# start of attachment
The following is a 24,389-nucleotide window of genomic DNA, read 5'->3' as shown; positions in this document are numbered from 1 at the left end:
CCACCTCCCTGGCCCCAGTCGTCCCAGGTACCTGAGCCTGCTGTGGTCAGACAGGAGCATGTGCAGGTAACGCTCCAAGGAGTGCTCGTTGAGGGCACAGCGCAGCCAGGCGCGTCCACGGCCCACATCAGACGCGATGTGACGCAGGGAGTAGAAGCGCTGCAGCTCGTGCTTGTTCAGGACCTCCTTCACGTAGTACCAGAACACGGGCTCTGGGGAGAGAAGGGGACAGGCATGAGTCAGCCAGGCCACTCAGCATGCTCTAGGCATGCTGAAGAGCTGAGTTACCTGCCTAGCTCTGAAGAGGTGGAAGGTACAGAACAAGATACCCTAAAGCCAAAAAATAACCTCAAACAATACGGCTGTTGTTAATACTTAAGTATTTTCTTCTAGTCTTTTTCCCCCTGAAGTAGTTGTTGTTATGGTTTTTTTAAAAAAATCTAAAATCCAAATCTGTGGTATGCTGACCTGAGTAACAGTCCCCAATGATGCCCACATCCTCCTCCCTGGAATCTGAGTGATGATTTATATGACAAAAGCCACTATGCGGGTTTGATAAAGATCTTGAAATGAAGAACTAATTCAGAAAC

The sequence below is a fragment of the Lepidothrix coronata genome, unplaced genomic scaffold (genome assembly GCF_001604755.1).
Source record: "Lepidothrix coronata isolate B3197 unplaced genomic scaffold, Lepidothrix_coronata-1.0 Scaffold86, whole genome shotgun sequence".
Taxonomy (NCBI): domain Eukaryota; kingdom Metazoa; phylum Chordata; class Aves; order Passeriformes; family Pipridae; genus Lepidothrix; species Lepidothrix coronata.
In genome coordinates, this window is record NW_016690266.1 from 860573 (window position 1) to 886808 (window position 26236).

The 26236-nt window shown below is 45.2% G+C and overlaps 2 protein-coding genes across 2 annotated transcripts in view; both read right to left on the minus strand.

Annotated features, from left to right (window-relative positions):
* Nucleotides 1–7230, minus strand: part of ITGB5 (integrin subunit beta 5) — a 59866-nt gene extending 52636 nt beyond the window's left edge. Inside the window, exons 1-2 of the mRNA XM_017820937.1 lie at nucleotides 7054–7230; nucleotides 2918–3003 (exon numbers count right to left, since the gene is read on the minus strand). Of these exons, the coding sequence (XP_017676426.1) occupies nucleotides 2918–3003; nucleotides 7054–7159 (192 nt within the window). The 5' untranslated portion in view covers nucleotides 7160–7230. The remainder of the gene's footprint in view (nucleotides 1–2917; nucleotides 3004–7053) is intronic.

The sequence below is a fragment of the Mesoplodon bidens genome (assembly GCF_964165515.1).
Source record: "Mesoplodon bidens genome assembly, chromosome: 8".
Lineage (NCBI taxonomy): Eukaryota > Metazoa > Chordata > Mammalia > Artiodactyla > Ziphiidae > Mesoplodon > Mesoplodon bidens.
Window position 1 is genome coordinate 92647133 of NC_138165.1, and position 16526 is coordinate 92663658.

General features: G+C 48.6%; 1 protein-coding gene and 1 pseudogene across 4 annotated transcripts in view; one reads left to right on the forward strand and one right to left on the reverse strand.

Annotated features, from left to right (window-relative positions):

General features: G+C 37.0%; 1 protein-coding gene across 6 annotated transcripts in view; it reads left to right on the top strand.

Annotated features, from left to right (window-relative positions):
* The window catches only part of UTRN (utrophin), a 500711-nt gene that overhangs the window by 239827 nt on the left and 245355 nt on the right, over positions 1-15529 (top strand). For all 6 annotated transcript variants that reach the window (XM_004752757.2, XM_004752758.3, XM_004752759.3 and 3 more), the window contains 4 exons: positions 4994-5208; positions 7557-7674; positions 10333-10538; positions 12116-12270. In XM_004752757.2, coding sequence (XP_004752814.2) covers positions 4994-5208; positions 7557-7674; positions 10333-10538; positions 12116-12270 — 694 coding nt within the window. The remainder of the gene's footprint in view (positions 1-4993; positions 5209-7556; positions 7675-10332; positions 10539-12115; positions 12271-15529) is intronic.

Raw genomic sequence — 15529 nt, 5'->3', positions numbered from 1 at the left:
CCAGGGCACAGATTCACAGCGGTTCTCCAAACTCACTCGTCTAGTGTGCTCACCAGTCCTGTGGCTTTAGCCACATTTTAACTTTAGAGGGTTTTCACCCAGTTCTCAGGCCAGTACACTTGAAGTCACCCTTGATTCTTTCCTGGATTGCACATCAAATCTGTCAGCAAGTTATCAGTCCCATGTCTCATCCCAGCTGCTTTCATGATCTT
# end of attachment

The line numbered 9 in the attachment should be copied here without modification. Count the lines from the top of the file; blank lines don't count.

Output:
* Nucleotides 1–7230, minus strand: part of ITGB5 (integrin subunit beta 5) — a 59866-nt gene extending 52636 nt beyond the window's left edge. Inside the window, exons 1-2 of the mRNA XM_017820937.1 lie at nucleotides 7054–7230; nucleotides 2918–3003 (exon numbers count right to left, since the gene is read on the minus strand). Of these exons, the coding sequence (XP_017676426.1) occupies nucleotides 2918–3003; nucleotides 7054–7159 (192 nt within the window). The 5' untranslated portion in view covers nucleotides 7160–7230. The remainder of the gene's footprint in view (nucleotides 1–2917; nucleotides 3004–7053) is intronic.